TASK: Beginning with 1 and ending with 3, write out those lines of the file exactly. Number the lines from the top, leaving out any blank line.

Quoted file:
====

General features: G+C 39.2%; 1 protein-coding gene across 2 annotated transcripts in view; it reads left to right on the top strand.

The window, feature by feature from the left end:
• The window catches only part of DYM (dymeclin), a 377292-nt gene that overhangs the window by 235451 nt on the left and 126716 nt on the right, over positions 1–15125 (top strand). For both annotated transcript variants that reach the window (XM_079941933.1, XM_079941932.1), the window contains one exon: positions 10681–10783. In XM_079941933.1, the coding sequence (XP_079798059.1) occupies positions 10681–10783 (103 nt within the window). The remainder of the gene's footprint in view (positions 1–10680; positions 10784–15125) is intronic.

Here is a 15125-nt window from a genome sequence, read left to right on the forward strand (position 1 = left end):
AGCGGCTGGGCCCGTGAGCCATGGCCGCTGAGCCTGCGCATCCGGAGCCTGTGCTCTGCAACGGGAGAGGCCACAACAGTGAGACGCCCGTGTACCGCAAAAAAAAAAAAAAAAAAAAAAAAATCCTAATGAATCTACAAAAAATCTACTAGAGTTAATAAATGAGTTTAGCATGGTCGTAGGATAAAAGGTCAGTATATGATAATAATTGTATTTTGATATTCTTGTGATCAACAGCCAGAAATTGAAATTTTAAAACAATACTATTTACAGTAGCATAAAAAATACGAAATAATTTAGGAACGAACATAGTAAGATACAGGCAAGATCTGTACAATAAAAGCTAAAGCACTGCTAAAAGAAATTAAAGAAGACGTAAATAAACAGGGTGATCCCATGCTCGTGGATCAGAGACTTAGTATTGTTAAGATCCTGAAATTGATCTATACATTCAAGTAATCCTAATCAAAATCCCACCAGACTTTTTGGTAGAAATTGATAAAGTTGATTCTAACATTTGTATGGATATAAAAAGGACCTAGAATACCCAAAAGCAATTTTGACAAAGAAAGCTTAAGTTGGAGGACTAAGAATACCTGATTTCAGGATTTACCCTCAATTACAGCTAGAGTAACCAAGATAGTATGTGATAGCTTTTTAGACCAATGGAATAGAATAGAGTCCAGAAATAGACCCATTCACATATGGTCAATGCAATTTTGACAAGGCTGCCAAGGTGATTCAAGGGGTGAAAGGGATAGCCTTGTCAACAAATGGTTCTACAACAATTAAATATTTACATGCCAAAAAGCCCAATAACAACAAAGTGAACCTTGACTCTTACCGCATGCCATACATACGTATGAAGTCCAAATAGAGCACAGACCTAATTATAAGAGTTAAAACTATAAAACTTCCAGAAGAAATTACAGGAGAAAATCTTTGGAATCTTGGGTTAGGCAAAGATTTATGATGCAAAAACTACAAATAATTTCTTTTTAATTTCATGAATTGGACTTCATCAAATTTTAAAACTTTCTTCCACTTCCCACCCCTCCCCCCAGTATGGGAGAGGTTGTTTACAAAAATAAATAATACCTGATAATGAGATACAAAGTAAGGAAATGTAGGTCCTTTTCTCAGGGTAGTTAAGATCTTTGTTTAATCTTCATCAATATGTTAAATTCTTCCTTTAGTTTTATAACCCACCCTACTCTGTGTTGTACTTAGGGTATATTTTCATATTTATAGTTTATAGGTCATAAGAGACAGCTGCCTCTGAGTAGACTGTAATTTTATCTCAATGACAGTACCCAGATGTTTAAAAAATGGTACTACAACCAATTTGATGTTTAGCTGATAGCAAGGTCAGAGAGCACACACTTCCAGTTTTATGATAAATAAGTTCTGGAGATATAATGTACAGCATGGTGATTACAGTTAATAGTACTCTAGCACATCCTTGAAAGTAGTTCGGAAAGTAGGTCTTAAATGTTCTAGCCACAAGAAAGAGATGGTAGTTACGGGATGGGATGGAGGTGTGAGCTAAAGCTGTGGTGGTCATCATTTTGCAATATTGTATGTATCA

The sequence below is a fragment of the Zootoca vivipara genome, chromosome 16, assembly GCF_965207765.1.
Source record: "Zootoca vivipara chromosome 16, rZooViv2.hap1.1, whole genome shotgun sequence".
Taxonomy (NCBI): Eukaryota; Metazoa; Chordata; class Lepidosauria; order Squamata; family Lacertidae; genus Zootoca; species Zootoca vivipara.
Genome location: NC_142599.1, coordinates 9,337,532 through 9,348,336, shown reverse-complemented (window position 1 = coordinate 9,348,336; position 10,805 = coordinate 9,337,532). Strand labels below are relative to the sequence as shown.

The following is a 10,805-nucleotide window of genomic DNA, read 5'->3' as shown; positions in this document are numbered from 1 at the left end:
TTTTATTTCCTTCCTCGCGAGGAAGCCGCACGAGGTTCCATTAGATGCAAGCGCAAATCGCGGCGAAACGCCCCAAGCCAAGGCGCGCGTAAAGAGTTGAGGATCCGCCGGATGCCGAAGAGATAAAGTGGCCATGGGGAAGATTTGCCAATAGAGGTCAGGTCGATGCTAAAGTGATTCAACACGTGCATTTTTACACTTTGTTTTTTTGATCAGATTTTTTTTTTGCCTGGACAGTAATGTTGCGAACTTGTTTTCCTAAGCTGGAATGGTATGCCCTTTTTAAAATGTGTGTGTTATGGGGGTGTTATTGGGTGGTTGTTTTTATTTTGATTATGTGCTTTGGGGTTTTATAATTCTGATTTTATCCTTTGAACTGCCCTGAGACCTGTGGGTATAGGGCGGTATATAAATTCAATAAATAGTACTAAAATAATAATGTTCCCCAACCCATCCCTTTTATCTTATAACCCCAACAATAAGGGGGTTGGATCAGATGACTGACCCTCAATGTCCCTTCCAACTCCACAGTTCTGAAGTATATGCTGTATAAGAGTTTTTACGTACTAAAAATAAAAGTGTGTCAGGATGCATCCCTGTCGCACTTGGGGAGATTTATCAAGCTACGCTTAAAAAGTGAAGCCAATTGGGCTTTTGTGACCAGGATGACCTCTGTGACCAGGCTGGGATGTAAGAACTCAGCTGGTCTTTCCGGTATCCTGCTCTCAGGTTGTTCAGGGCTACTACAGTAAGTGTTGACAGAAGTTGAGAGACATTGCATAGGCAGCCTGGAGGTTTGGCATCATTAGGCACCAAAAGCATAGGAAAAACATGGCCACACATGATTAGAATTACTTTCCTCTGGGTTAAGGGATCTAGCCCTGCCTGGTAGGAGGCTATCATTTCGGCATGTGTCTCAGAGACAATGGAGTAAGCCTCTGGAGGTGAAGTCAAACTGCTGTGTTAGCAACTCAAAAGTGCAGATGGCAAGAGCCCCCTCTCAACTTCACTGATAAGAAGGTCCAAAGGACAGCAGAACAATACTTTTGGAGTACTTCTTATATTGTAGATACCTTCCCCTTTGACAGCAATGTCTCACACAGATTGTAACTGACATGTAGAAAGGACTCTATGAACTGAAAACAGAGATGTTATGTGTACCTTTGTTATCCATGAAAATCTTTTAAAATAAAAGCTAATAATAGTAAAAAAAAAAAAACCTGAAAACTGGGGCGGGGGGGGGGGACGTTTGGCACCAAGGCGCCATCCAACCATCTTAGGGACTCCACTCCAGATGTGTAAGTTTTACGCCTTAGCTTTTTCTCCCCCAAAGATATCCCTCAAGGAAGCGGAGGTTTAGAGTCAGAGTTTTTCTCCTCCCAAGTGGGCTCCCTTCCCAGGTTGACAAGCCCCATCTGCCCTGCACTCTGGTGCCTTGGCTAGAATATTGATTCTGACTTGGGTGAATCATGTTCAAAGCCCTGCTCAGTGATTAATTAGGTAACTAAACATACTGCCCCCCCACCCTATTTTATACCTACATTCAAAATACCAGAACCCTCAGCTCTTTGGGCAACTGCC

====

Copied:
General features: G+C 39.2%; 1 protein-coding gene across 2 annotated transcripts in view; it reads left to right on the top strand.

The window, feature by feature from the left end:
• The window catches only part of DYM (dymeclin), a 377292-nt gene that overhangs the window by 235451 nt on the left and 126716 nt on the right, over positions 1–15125 (top strand). For both annotated transcript variants that reach the window (XM_079941933.1, XM_079941932.1), the window contains one exon: positions 10681–10783. In XM_079941933.1, the coding sequence (XP_079798059.1) occupies positions 10681–10783 (103 nt within the window). The remainder of the gene's footprint in view (positions 1–10680; positions 10784–15125) is intronic.